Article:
Can stress be…. good, actually?
Anxiety is a powerful emotion. It can overwhelm, disrupt, and dysregulate—and can make the tasks of daily living really difficult. People with high anxiety often struggle to maintain social connections, navigate high-stress situations, and take risks in life. The fear of what could happen is overpowering, leaving people feeling stuck and afraid.
But stress isn’t always a negative force in life! Stress can motivate us to make important changes, put ourselves out there, or push ourselves to the next level. Most importantly, it can help us learn more about ourselves—what we want, what’s holding us back, and what we’re capable of when we really put our minds to it
When someone creates a sand tray scene, they are telling a story— and usually more than one story. The story may be a combination of the past, present and future. For example, it may be exploring a trauma that occurred long ago, while also processing how that story outcome can be changed.
What is healthy stress?
When it comes to stress, it’s important to know the difference between healthy and unhealthy stress. Unhealthy stress, or distress, makes engagement with life difficult—whereas healthy stress can increase engagement and even lead to feelings of motivation and excitement. Healthy stress is enlivening, whereas unhealthy stress leaves us feeling drained and demoralized.
Working through healthy stress is a powerful way of combating anxiety—and board games can be a fun way to encounter healthy stress in the therapy room.
Board games? Seriously?
Renowned game designer Jane McGonigal defines a game having four components: a goal, rules, a feedback system, and voluntary participation. For participation to be voluntary, all players must share an understanding of the other three components, and must willingly agree to play together.
Our therapists at TheraThrive often use board games to help clients move through anxiety. Doug Ronning, LMFT, RDT/BCT, explains that negative stress comes when we aren’t invested in what’s happening around us, or didn’t consent to the dynamics we find ourselves in.
From a physiological standpoint, healthy stress occurs when a person knows: I’m safe, and I’m choosing this.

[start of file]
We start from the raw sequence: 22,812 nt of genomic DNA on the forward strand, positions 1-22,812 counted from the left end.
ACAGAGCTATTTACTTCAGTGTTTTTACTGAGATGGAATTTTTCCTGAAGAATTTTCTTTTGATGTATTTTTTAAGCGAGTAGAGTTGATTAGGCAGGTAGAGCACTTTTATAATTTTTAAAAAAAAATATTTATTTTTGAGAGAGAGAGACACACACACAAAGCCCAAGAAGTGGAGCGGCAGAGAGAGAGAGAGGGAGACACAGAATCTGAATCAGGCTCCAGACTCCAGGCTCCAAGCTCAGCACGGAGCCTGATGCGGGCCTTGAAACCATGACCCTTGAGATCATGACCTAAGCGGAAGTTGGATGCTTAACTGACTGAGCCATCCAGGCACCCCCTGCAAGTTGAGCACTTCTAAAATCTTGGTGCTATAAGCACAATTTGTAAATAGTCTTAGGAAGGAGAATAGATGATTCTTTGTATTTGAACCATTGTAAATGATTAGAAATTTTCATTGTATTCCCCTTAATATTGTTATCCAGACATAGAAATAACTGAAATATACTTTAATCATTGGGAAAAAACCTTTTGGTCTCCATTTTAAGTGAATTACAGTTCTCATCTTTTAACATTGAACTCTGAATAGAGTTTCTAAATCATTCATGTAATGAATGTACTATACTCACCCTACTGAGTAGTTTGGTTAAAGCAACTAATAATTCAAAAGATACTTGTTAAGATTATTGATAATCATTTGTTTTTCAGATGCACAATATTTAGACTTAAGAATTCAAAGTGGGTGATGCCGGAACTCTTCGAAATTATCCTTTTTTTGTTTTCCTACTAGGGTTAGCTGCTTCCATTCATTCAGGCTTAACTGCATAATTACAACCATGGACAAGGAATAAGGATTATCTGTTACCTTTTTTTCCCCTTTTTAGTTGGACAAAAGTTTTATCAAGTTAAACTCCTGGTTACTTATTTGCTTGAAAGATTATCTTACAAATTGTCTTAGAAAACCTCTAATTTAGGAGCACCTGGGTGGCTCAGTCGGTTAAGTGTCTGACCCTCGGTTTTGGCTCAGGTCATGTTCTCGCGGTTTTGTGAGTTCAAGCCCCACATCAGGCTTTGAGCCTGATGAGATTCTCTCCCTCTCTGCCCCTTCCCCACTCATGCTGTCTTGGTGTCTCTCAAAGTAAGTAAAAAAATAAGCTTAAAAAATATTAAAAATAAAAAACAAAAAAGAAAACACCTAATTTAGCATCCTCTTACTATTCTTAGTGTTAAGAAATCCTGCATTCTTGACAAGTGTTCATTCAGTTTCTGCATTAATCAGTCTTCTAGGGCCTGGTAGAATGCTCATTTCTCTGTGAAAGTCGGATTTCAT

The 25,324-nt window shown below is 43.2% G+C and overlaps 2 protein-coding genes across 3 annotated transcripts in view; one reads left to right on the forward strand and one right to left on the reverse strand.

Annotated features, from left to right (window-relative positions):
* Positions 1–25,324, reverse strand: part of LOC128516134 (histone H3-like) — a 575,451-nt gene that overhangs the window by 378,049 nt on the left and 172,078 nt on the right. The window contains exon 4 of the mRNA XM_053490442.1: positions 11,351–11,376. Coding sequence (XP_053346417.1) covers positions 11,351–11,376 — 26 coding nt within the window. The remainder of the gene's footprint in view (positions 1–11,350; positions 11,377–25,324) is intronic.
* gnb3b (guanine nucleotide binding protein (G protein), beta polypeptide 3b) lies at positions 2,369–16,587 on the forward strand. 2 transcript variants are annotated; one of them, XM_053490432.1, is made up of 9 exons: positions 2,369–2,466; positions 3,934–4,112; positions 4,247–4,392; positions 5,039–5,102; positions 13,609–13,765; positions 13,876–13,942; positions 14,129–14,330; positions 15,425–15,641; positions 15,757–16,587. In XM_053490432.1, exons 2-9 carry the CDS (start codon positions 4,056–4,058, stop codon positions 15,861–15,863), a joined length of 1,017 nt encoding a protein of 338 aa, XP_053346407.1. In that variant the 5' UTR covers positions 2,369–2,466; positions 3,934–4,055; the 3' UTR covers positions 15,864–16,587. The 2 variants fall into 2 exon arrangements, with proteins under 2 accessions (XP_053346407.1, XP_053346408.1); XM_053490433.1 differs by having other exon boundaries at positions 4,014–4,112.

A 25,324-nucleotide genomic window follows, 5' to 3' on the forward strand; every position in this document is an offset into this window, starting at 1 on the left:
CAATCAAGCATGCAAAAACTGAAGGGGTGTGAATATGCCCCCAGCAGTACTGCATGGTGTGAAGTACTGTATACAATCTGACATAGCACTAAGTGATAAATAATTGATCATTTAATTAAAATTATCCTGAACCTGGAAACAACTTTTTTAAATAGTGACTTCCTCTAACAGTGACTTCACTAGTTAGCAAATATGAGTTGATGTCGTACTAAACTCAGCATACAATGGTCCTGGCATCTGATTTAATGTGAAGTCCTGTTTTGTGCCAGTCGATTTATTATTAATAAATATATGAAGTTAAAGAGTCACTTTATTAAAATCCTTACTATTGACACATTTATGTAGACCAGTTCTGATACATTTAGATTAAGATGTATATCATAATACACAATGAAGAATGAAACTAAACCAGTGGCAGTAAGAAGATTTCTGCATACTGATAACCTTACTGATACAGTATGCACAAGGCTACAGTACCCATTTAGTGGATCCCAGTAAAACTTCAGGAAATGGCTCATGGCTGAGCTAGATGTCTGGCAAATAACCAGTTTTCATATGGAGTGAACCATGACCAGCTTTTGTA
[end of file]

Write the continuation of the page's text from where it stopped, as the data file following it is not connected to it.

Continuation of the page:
A major goal in therapy is to help individuals distinguish between healthy and unhealthy stress. Board games present players with the opportunity to willingly encounter stress, and choose how they want to engage with it. In the world of the game, failure doesn’t have the same consequences it has in everyday life. Players can push themselves to confront stress head-on—knowing that once the game is over, they can return to the safety of the therapy room.
Board games teach collaboration
Anxiety is an overwhelming emotion—but we don’t have to face it on our own!
While some board games are competitive, pitting players against each other, others are collaborative—empowering players to join forces against a common foe. In collaborative games, there are no winners or losers. Players are in it together, and must band together to use their skills to overcome external obstacles.
The Mind is a card game that helps build connection and rapport between players. The deck is made up of 100 cards, numbered 1-100. Each person gets a hand, and players must work together to lay down numbers in the correct sequence. But there’s a twist: players can’t openly communicate about their numbers! They must get through each round without speaking—or if they do speak, they must avoid using certain words or phrases.
Doug explains that the bond between therapist and client is strengthened when they agree on parameters around how to communicate. By identifying words that can and can’t be used, therapist and client develop their own secret language. They transform a simple numbers game into an elaborate communication game—and as both players learn to connect despite the obstacles, they are able to work as a team to win together.
Board games teach us to keep cool under pressure
The feeling of being under pressure is a huge trigger for many people living with anxiety—but games can teach us to be motivated by pressure, rather than overwhelmed by it.
In Forbidden Island, for example, players are faced with the task of finding treasure hidden below a sinking island. Each player takes on the role of a specific character on the island, and each has their own unique set of skills. Players must work together in a desperate race against time—and if any one player gets stranded, it’s game over.
As the island sinks faster and faster, players are challenged to face their anxiety. Yet Forbidden Island is a game that can’t be won alone. Players must rely on one another in order to beat the clock, developing a shared strategy to make it out alive. Because players work as a team rather than against one another, they experience healthy stress in a contained environment—where stakes are high but everyone is still having fun!
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Board games give us insight into our own anxious patterns
Anxiety may be an unavoidable part of life for some of us—but that doesn’t mean we have to let it control us. By understanding our own patterns, we can begin to make little changes in how we respond to the stressors around us.
In both The Mind and Forbidden Island, exposure to healthy stress allows players to observe their own responses to the anxiety induced by the game. Having an experienced therapist present supports players in exploring these responses while still feeling emotionally held. The therapist can check in periodically, and ensure that the games are not inducing harmful distress.
Board games can help individuals with anxiety rely on others, understand their physical reactions to stress, and differentiate between what they can and can’t control. This knowledge goes a long way towards loosening anxiety’s grip over our lives.